Traveling with people you love is arguably the best way to go about it. Sharing the experience allows the excitement to live on for months or years after the actual trip and inserts a sense of timelessness into memories made over the course of a few days or weeks at most. Yet, despite the obvious advantages to traveling in the company of others, there is a heck of a lot to be said about traveling in the best company of all – yourself. Sure, it can be intimidating and it can be scary (in fact, if it’s your first time, it probably will be) but it is also the most empowering experience you will ever have. And the truth is, I miss it.
“If you’re lonely when you’re alone, you’re in bad company.” Jean-Paul Satre
Years ago, I boarded a plane to Singapore with a one-way ticket and no idea of what would come next. I remember passing through security, seeing my dad fade into the group of people saying their farewells on the other side of the gate, and thinking: What the hell am I doing? I wasn’t a first-time traveler and I was use to spending months away from home, but this time it was different.
This time, I wasn’t heading towards anything specific like a 6-month exchange, or a volunteer trip overseas; this time, I was taking off to plant my feet somewhere they’d never been, without any notion of what I’d do once I finally arrived. I mean, I had a rough idea; I’d booked some of my flights before leaving, and sort of, kind of, planned to end up in London where I could stay with family and figure out my next move. I was shocked at the fear that swept over me as I boarded the plane, backpack in cargo and Frommer’s “Guide to South-East Asia” plunked solidly on my lap. Little did I know back then that that whirlwind trip would be the beginning of a love-affair I would quickly develop with solo travel.
5 Reasons You Will Fall In Love With Solo Travel
1. You will feel empowered: When you’re traveling by yourself, you have no choice but to dive headfirst into uncomfortable situations. Uncomfortable, not dangerous – they are very different and you have to be careful (particularly as a female traveler) to distinguish between the two. From linguistic barriers to directional mishaps, and plans gone array – when you’re away from home, anything can happen, and you have to be able to rely on yourself to find a solution. The best part? The moment you realize you can. After that, the world truly is yours to discover.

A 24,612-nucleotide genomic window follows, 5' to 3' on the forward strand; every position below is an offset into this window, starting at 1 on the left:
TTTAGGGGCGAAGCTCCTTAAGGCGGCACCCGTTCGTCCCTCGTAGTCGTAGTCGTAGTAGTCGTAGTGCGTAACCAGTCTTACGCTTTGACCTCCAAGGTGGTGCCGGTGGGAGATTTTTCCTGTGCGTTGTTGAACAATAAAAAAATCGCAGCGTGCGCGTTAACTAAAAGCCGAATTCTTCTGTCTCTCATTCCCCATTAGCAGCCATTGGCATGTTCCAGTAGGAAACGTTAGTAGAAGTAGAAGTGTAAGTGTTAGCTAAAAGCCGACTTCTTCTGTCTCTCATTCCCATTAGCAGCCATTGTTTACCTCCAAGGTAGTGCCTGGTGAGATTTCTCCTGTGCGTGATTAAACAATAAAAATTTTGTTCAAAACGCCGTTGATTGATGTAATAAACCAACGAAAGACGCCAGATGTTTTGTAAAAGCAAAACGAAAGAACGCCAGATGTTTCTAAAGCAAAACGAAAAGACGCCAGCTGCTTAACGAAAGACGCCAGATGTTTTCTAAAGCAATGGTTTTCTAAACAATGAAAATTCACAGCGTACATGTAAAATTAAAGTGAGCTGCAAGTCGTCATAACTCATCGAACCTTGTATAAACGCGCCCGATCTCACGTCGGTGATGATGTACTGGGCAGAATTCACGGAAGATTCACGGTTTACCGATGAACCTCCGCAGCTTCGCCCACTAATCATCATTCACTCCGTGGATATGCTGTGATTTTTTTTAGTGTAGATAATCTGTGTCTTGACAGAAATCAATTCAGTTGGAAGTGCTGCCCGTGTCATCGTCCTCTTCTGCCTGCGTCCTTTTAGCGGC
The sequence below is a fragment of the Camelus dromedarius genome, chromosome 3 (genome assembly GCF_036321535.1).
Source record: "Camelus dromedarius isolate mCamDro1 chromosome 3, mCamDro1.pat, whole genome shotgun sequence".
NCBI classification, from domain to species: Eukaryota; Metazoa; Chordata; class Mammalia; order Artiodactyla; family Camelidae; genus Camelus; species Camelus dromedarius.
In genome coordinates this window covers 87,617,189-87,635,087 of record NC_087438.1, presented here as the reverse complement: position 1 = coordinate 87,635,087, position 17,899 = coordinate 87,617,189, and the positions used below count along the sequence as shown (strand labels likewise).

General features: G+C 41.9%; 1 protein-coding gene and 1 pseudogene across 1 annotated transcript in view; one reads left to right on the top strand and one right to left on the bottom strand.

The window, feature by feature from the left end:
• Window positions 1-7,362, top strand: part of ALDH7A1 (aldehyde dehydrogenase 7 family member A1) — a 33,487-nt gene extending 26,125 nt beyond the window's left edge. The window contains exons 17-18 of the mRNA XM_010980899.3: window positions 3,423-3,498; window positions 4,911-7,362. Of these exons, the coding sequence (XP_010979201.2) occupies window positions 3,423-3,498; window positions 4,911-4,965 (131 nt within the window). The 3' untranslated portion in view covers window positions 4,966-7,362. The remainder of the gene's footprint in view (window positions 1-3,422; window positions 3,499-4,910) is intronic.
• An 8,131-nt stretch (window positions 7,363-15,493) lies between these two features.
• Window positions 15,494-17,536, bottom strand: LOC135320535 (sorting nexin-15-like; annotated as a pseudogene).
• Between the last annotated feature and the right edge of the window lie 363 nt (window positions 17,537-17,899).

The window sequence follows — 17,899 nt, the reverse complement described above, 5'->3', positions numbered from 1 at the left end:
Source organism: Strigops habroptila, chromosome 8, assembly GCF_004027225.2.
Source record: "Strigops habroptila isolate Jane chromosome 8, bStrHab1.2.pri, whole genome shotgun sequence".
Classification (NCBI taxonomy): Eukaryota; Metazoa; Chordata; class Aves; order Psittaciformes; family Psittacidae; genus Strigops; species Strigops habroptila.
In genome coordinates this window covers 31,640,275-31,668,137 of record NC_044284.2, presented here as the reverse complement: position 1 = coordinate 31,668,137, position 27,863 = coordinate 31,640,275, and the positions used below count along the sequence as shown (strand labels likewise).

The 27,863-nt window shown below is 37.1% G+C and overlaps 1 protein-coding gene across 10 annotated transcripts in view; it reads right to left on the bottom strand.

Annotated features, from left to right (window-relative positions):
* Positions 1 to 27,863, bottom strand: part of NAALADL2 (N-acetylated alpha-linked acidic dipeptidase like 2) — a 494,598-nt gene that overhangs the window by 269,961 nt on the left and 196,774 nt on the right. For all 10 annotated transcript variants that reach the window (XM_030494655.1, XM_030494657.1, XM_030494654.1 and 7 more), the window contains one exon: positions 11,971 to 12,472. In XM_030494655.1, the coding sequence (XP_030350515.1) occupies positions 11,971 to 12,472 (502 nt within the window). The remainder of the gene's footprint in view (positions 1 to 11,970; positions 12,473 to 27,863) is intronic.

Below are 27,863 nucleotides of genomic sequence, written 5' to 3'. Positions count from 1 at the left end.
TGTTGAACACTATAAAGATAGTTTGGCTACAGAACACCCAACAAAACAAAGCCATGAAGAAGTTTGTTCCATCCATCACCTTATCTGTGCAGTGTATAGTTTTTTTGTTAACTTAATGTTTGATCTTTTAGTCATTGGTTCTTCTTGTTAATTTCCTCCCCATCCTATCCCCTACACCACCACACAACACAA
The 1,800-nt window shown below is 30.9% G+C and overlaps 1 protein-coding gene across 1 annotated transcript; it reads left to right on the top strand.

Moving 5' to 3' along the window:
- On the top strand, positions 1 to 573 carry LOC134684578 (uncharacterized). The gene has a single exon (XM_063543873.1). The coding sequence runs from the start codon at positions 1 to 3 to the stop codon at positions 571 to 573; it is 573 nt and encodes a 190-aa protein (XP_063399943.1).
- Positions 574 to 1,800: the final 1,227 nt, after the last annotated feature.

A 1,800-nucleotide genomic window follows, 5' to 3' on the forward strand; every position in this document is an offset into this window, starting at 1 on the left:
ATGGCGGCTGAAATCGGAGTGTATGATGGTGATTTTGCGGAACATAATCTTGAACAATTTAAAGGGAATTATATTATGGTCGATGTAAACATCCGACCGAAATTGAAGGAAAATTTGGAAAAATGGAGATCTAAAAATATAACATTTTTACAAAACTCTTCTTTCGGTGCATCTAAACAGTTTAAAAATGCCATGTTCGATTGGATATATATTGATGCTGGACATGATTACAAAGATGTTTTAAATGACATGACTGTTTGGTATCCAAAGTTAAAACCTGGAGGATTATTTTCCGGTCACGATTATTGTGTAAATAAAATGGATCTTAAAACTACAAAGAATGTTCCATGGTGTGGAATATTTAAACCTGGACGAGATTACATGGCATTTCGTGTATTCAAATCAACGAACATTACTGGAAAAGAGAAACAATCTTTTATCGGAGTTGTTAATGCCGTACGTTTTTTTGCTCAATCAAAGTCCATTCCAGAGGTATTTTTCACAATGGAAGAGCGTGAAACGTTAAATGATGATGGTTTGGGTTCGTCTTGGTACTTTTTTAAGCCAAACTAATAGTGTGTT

“Life begins at the end of your comfort zone” – Neale Donald Walsch
2. You will feel free: Life is full of compromises, but travel doesn’t have to be. Well, solo travel doesn’t have to be anyway. When you travel alone, you have the freedom to explore things on your own time. You can take your time sauntering through an art museum or explore the best bakeries in town, one by one, by one. Thirsty? Drink! Hungry? Eat! Tired? Stay in with your book and a steamy cup of chai. Sunrises to sunsets, when you’re not on someone elses clock, there’s absolutely nowhere you need to be.
3. You will re-discover yourself: Being able to suck the absolute most out of your visit to anywhere new is a really unique experience and allows you to discover more about yourself than you might have known. What do you like to do, to see, to explore? Being able to prioritize your time with no input from anyone else is an insanely liberating experience and really helps you reconnect to who you are, not who the reality of home demands you be.
4. You will see things differently: When you’re traveling with friends and family, there is always someone else taking up some of your attention. Being in the company of others shapes the way you understand the world around you. Once you step back and focus less on the social interaction of being with another person, you can focus more on what’s directly in front of your face. There’s a whole world to see, and you can experience it all – on your own.
5. You will realize that you are never alone: One of the most ironic side affects of solo travel is the realization that wherever you are in the world, you are never really alone. No matter how hard you try, when you’re traveling by yourself, you will unintentionally run into people who will weasel their way into your travel plans, and then, before you know it, become a huge part of your life. Next thing you know, you’re planning semi-annual trips to Finland, stopping over in Sweden, swinging through Denmark and by-passing Munich in order to visit the friends you met around the world.
That’s my experience anyway. Are you ready to shape yours?